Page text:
• 3.Take pieces of clay and roll it between both your hands making a coil. Then place the coil on the flat surface and continue rolling. Make the coil as smooth as possible.
  • 4.After you make a several coils take one coil and place it onto the flat base. Attach the coil to the base by pressing the coil into the base. Remember to attach everything from the inside of the pot — the part of the pot that isn’t facing you.
  • 5.After you have the first coil attach coils one at a time making sure to attach them from the inside of the pot. Try to smooth out the inside of the pot — if the clay becomes dry use a little water on your hands and smooth the clay out.
  • 6.Once you have attached as many coils as you want and have smoothed out the inside of the pot you can then decorate the front of the pot. Try using a nail and softly carving designs into the clay. You can also take pieces of clay, make shapes (like hearts!) and attach it to the front of the pot.
  • 7.You can then either leave your pot in a warm oven to bake the pot or leave it in the sun — both will dry the clay out and make the clay harden.
  • 8.That’s it! Now you can consider painting the pot or glazing the pot. Put your pot on display and enjoy!

Apr

19

Unique Clay Pottery Design Ideas

By Ceramic Design



Creating pottery is unique almost by default. Each artist’s hands are different and this subtle difference allows them to shape the clay in new and exciting ways. Clay pottery gifts are special to begin with, but they are even more special when they are handmade. You can create a variety of unique pottery projects using a few simple techniques.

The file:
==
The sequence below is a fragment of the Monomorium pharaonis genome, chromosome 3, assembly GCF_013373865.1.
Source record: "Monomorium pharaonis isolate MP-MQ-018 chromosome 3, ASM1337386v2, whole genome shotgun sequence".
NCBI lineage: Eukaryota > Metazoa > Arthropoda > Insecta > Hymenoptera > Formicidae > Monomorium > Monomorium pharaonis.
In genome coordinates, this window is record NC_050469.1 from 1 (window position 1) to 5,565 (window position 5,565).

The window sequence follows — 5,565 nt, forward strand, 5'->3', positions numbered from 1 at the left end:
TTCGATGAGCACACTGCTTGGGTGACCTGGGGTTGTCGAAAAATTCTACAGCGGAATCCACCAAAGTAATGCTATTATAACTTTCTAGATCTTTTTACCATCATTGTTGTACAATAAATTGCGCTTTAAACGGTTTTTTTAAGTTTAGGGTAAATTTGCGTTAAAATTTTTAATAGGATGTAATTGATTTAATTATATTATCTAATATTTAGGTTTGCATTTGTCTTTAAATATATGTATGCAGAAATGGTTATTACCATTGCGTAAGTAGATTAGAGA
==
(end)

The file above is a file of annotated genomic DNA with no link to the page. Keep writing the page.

• Using Leaves

    • You can use actual leaves to create unique accents on your clay pottery pieces. Try to find some live leaves with interesting textures in them. You can then coat these leaves with a thin coat of silver clay paste. Let this dry and coat each leaf again several more times with the paste. These can then be fired with any of your low-temperature clay pots.

      You can join the leaf to the pot or dish using slip which is a mixture of clay paste and water. You can also simply press a live leaf into your clay pottery to leave behind an interesting texture. This isn’t quite as beautiful but it is much simpler.

    Unique Pinch Pots

    • Pinch pots are very easy to make and because of this you can take chances with them. You can create a pinch pot by simply pinching and forming a ball of clay into a small cup shape. You can create unique texture for this by rolling the outside of the pinch pot in various objects. For instance, you can fill a tray with a collection of small and smooth river stones. Simply roll the pot around the stones to create a unique texture. You can also roll the pinch pot around in the grass of your yard to create an interesting effect. It is best if you roll the pot while it is still very supple in your hands. Be sure to remove any debris that sticks to the pinch pot before firing.

    Face on a Mug

    • For a truly original clay pottery idea, you can sculpt a face on a mug that you have created. This will work best with a mug that has been made using the coil method. This method uses long rolled cylinders of clay that are twisted on top of each other to form pottery. The outside and inside are then smoothed.